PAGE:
Olivia Watkins’ family has owned land in North Carolina since the 1890s. Since her grandmother recently passed away, Watkins has become the responsible party for the forested acres. She has an MBA from North Carolina State University and her mother is an attorney. She recognizes these are privileges that not all Black farmland owners enjoy. “We were able to successfully retain our land without it getting caught up in heirs property loopholes and things like that,” she said, referring to property with unclear title, which can prevent the landowner from being eligible for loans and can inhibit succession planning. Even so, Watkins has not enrolled in any federal programs, even when she started an agroforestry business growing mushrooms.

Hemp indusry seeks expansion support in next farm bill

Hemp supporters are touting the crop's myriad uses and soil-nurturing properties while pushing some ideas for increasing its viability as Congress prepares to update the 2018 farm bill that legalized the crop. In 2021, the nation’s total hemp production reached $824 million in value across 54,200 open acres and 15.6 million covered square feet, according to USDA, just three years after the 2018 farm bill fully allowed for its cultivation. During that time, farmers have experimented with the crop across the country.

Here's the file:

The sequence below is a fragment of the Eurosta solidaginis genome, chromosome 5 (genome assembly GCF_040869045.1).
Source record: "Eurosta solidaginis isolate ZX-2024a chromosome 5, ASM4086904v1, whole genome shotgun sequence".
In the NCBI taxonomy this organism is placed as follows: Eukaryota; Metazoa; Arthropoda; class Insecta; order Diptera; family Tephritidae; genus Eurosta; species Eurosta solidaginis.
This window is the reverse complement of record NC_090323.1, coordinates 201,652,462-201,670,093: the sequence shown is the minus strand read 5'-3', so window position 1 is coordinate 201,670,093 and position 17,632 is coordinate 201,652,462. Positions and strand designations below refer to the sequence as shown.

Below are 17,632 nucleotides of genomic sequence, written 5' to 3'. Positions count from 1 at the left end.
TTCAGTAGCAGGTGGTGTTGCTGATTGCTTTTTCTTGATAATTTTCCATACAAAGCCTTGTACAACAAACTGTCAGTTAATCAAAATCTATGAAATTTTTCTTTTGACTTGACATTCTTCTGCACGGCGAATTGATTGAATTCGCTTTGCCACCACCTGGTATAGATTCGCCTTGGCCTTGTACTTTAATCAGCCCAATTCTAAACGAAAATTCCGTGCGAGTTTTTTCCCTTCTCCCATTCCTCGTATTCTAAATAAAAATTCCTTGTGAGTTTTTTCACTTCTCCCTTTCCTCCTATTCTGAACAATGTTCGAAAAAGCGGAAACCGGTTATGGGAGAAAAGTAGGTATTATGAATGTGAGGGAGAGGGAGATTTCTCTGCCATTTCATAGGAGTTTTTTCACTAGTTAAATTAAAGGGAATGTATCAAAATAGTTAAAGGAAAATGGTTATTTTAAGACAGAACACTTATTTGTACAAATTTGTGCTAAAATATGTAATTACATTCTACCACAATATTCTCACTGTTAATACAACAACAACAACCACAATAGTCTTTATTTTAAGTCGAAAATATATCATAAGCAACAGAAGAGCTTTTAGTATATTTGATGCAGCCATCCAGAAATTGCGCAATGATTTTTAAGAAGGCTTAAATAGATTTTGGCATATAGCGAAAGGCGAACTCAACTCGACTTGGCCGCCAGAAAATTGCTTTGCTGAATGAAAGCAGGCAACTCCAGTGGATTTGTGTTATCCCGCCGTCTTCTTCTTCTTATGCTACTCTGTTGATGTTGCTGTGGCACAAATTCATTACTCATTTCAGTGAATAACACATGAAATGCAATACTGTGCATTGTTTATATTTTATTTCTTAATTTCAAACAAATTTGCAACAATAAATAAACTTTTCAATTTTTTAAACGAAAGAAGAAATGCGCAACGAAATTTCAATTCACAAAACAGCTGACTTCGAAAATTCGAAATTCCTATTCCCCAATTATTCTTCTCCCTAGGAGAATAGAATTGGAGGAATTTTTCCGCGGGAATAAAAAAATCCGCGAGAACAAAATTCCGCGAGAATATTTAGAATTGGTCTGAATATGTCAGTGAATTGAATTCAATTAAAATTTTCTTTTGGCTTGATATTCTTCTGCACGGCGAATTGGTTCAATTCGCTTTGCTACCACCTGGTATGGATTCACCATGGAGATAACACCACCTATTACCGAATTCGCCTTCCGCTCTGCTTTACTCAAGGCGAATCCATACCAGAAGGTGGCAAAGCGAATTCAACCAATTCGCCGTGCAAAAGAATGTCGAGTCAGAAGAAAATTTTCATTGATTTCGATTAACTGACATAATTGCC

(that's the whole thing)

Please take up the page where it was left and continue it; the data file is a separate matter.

We Met at Wellesley | Wellesley Magazine

Falling in love on an idyllic New England college campus has storybook qualities. But for generations, the narrative at Wellesley was a certain spin on the fairy tale: Students would find their mates off campus. Even though LGBTQ relationships likely stretch back far in the College’s history, students remained largely quiet about coupling up for probably close to a century. Today, the alumnae community includes many couples who were both Wellesley students, are comfortable being public about it, and represent a broad spectrum of sexual orientations and gender identities.
Jay Fram

Small meat processors try to grow while Congress questions competitiveness of beef marketplace

Recent attention to the country’s meatpacking plants has illustrated that when the four dominant companies face disruptions to processing, smaller, independent operations don’t have adequate capacity to pick up the slack. That’s part of the reason the federal government has decided to invest in upgrades to some of those local shops. Plus, when those smaller businesses are federally inspected, producers will be able to market their own branded meat products across state lines. Still, it will be a tall order to compete in the marketplace, which several senators allege is already not operating in a transparent and consistently fair way.